Special Counsel Robert Mueller’s team reportedly has proof President Donald Trump’s personal attorney Michael Cohen held a secret meeting in 2016 with Russians in Prague.
According to reports, in Aug.-Sept. 2016, Cohen entered Prague from Germany. Since he made the entry via Germany, he didn’t require a passport for the journey.
If such is the case, it might be very problematic for Trump administration as it proves one of the main parts of Christopher Steele’s dossier that alleged Trump campaign colluded with Russia in the 2016 U.S. presidential elections.
The Steele dossier claimed Cohen met with Konstantin Kosachev, a prominent ally of Russian President Vladimir Putin. It also claimed Cohen was deeply involved in a “cover up and damage limitation operation in the attempt to prevent the full details of Trump’s relationship with Russia being exposed.”
However, Cohen has denied the allegation and in Jan. 2018 he tweeted along with a picture of his passport and said he has never been to Prague in his life.
However, it still remains unclear what type of evidence Mueller’s team has of the alleged secret meeting between Trump’s attorney and the Russians but if there is proof of the meeting, it could be utterly devastating for the Trump team.
Even if Cohen didn’t meet with Kosachev in Prague, the fact that he lied about his visit to the European country itself raises a number of questions as it proves he is trying to hide a wrongdoing. If, for instance, he visited the country for other reasons he didn’t have to outrightly deny the allegation of the meeting by saying he “didn’t visit Prague at all.”
“It doesn’t matter who he met with. His denial was that I was never in Prague. Having proof that he was is, for most people, going to be more than enough to say I don’t believe anything else he says,” said Jill Wine-Banks, a former Watergate prosecutor.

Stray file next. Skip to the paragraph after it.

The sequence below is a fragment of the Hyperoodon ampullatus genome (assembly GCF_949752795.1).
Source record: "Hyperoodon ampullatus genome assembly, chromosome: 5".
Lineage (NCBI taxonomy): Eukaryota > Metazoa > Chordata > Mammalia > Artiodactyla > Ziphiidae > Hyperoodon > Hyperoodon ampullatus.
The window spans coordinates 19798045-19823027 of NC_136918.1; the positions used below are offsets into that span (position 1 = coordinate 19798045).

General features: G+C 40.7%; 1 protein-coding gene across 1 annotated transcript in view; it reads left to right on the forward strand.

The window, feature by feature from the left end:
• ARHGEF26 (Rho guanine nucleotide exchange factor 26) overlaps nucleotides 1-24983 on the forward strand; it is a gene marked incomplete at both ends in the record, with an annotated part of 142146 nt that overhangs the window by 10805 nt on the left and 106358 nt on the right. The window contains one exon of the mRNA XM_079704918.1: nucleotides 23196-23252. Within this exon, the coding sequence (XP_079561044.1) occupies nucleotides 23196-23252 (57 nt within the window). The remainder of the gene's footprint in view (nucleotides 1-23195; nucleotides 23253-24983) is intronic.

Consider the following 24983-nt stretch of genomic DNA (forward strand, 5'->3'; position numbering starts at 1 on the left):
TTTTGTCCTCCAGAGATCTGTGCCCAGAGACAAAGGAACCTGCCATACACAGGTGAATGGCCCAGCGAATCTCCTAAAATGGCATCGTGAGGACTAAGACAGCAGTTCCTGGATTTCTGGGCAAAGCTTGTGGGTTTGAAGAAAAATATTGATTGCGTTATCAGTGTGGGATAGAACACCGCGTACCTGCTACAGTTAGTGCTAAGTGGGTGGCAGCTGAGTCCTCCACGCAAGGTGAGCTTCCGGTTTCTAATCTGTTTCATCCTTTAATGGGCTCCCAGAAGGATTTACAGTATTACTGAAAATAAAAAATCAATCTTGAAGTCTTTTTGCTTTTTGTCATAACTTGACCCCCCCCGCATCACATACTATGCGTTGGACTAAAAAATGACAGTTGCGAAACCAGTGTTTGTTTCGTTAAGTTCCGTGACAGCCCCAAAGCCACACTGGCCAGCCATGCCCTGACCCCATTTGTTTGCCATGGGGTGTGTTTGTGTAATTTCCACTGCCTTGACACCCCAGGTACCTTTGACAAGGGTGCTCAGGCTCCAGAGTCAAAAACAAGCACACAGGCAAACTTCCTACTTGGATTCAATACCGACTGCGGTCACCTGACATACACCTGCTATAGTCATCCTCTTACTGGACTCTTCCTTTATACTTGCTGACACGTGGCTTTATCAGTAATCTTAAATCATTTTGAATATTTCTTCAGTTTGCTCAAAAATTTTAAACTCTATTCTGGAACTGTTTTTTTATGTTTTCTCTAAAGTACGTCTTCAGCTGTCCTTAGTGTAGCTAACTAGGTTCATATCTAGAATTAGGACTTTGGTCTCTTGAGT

Cohen was named in the 35-page collection of research memos, claimed Fusion GPS, a Democratic-aligned research firm that hired highly revered former British intelligence officer Christopher Steele to compile the dossier.
The lawyer denied the allegations about his ties to Russia and said not only are they false, but also hurt his career, which is ironic, given that he works for the president of the United States. He also filed a lawsuit against the research firm behind the dossier and the publication that first released it.
“[Fusion GPS] recklessly placed it beyond their control and allowed it to fall into the hands of media devoted to breaking news on the hottest subject of the day: the Trump candidacy,” read the lawsuit filed in New York state court.
The Steele dossier is not only crucial because of all the salacious and sordid details about the president but also because it revealed the extent of supposed ties between members of the Trump campaign and officials in Moscow, which prompted the FBI to launch an investigation and conclude Russian government indeed interfered during the 2016 presidential election.
Huge development. If Michael Cohen is confirmed meeting Konstantin Kosachev in Prague, then collusion happened. As I note in the piece, “everyone knows Kosachev speaks for the Kremlin.” Another tantalizing fact: Russian hacker YevgeniyNikulin was also in Prague at this time. https://t.co/ViAYukT7mW— Michael Carpenter (@mikercarpenter) April 13, 2018
Big news: Mueller reportedly has evidence that Michael Cohen did travel to Prague in 2016, lending credence to Chris Steele’s reporting that Cohen secretly met a Kremlin figure there to strategize about Moscow’s election assistance to President Trump. https://t.co/6hHGPZmJPW— Evan McMullin (@Evan_McMullin) April 13, 2018
Reportedly Mueller has evidence that Michael Cohen was in Prague during the presidential campaign, as alleged by the Trump dossier. This contradicts Cohen's repeated public statements to the contrary, supposedly backed up by his passport. https://t.co/ersK9ngKbs— Renato Mariotti (@renato_mariotti) April 13, 2018
Banner / Thumbnail : Reuters, Jeenah Moon